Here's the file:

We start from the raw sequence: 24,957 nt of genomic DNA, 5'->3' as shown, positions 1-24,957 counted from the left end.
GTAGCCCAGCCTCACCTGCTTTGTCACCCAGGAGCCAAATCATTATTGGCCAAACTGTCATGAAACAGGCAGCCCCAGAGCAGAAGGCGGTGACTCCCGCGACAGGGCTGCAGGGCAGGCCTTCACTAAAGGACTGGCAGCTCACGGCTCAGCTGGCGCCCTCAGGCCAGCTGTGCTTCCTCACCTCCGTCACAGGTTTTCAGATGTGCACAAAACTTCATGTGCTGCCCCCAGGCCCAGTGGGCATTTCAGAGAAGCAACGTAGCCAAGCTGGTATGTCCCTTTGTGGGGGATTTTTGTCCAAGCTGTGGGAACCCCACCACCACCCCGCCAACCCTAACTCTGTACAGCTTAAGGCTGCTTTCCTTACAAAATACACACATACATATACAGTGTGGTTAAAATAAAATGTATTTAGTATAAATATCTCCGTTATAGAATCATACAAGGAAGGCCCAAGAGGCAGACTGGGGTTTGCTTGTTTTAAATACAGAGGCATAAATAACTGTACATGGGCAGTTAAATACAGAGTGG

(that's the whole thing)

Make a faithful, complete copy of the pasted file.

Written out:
We start from the raw sequence: 24,957 nt of genomic DNA, 5'->3' as shown, positions 1-24,957 counted from the left end.
GTAGCCCAGCCTCACCTGCTTTGTCACCCAGGAGCCAAATCATTATTGGCCAAACTGTCATGAAACAGGCAGCCCCAGAGCAGAAGGCGGTGACTCCCGCGACAGGGCTGCAGGGCAGGCCTTCACTAAAGGACTGGCAGCTCACGGCTCAGCTGGCGCCCTCAGGCCAGCTGTGCTTCCTCACCTCCGTCACAGGTTTTCAGATGTGCACAAAACTTCATGTGCTGCCCCCAGGCCCAGTGGGCATTTCAGAGAAGCAACGTAGCCAAGCTGGTATGTCCCTTTGTGGGGGATTTTTGTCCAAGCTGTGGGAACCCCACCACCACCCCGCCAACCCTAACTCTGTACAGCTTAAGGCTGCTTTCCTTACAAAATACACACATACATATACAGTGTGGTTAAAATAAAATGTATTTAGTATAAATATCTCCGTTATAGAATCATACAAGGAAGGCCCAAGAGGCAGACTGGGGTTTGCTTGTTTTAAATACAGAGGCATAAATAACTGTACATGGGCAGTTAAATACAGAGTGG